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Research in Schools
Methods of Research
Planning your research
You can conduct your research at any time, but the important thing is to have planned it carefully (See our how to guides). It is a good idea to draw up a research timetable early on in your planning. The schedule of work may change so you will need to update it as you go along.
The research timetable will need to include time to complete all the different aspects of your research. These may include:
You may want to factor in:
‘thinking time’ at each stage so that you can reflect on your research questions, data and writing
time to discuss your research with others and for them to read and comment on what you have written
contingency time - remember things may not go to plan, for example schools shut due to bad weather, people fall ill.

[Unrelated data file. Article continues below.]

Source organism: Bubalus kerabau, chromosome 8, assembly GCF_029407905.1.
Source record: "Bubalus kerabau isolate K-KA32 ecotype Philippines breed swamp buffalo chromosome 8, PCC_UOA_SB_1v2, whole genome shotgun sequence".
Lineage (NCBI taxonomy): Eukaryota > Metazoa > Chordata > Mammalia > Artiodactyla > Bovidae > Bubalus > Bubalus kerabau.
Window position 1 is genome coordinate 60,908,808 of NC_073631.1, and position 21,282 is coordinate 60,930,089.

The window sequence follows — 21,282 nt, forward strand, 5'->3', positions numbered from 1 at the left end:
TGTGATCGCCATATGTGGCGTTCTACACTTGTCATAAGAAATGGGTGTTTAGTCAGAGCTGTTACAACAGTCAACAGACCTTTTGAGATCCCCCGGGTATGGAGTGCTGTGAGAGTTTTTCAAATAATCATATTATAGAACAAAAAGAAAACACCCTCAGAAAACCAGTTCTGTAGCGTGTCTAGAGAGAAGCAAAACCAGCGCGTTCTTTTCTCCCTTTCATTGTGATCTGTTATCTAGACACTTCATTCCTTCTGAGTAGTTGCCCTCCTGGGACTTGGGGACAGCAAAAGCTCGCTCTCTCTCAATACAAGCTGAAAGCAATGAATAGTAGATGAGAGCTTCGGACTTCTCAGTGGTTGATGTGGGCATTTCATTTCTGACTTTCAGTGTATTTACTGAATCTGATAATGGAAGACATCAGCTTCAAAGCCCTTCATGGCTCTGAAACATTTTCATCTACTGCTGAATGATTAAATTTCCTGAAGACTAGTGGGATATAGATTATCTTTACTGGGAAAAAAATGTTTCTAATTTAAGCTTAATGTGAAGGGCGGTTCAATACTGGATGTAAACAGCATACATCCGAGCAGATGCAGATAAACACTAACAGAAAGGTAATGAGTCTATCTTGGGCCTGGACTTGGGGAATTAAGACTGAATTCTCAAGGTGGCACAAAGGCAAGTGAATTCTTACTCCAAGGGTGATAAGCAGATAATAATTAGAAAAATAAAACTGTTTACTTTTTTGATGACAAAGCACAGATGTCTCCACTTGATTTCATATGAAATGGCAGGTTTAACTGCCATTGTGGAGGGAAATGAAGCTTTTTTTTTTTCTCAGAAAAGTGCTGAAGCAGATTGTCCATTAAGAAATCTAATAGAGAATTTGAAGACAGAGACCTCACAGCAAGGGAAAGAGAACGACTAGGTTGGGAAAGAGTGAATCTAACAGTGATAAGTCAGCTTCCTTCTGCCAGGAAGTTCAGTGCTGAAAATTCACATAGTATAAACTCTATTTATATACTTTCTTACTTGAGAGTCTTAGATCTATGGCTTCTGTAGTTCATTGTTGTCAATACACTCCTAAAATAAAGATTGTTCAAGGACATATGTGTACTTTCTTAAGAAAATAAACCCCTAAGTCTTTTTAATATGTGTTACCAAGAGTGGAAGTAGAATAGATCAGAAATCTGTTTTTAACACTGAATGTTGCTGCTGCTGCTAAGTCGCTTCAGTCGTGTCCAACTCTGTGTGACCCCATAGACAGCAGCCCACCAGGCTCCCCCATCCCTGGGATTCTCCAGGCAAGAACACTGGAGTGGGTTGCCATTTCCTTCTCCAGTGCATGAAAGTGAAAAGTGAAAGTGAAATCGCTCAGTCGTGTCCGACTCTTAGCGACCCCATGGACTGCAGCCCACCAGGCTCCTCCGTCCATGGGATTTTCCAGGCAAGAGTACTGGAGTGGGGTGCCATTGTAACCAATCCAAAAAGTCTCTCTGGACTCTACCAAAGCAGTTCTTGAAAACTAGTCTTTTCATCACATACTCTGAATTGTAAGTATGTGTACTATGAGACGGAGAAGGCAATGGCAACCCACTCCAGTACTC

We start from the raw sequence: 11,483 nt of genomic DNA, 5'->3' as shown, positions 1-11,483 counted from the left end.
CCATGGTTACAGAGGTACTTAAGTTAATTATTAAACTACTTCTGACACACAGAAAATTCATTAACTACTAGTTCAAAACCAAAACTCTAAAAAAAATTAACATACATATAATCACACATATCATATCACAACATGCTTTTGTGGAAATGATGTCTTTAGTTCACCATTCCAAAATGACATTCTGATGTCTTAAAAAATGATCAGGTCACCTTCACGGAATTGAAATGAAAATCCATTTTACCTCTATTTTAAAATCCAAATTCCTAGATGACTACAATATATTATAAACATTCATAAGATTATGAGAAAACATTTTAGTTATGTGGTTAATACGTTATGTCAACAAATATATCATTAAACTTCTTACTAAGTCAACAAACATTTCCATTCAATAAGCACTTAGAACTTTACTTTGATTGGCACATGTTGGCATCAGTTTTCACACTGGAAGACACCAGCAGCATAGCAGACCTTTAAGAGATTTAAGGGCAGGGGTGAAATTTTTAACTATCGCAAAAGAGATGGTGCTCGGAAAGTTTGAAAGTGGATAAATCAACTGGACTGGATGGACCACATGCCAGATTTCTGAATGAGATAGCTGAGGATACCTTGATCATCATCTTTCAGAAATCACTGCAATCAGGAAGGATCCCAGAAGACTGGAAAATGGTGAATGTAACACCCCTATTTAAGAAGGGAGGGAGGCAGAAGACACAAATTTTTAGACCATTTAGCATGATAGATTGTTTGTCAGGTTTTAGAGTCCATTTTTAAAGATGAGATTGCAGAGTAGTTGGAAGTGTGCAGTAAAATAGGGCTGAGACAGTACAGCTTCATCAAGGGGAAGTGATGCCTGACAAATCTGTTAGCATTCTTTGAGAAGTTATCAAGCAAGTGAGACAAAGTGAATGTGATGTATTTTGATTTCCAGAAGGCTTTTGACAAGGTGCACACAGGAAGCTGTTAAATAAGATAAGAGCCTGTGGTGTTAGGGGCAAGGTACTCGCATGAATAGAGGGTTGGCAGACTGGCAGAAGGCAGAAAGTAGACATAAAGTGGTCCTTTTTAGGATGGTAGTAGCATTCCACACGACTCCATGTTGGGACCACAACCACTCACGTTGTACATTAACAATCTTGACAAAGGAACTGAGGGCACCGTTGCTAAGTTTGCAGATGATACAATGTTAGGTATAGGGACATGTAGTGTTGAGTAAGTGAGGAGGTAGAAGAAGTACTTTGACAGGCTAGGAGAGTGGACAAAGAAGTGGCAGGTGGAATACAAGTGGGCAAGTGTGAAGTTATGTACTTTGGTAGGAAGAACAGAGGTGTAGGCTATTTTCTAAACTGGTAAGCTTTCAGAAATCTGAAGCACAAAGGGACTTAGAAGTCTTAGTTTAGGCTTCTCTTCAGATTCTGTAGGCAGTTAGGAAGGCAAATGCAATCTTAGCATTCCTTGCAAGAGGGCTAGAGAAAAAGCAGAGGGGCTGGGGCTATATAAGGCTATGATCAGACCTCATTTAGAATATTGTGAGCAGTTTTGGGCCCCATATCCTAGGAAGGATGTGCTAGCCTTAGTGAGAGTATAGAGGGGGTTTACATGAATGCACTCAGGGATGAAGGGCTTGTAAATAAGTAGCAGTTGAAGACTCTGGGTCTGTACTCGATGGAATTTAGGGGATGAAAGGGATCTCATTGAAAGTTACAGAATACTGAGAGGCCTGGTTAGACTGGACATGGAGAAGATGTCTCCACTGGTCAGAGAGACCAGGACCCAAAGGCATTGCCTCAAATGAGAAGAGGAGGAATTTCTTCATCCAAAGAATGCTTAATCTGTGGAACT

Finally think about the practical considerations of carrying out your research, for example:
school term dates and examination dates
availability of your key respondents (for example, surveying year 11 students in July is not a good time for them and it will affect your response rates)
whether your research is specific to a particular year group; specific section of the school community or has to be conducted within one academic year
when the intervention you are interested in evaluating is happening
any external deadlines, perhaps a presentation you have to make or a funding decision that your research can inform.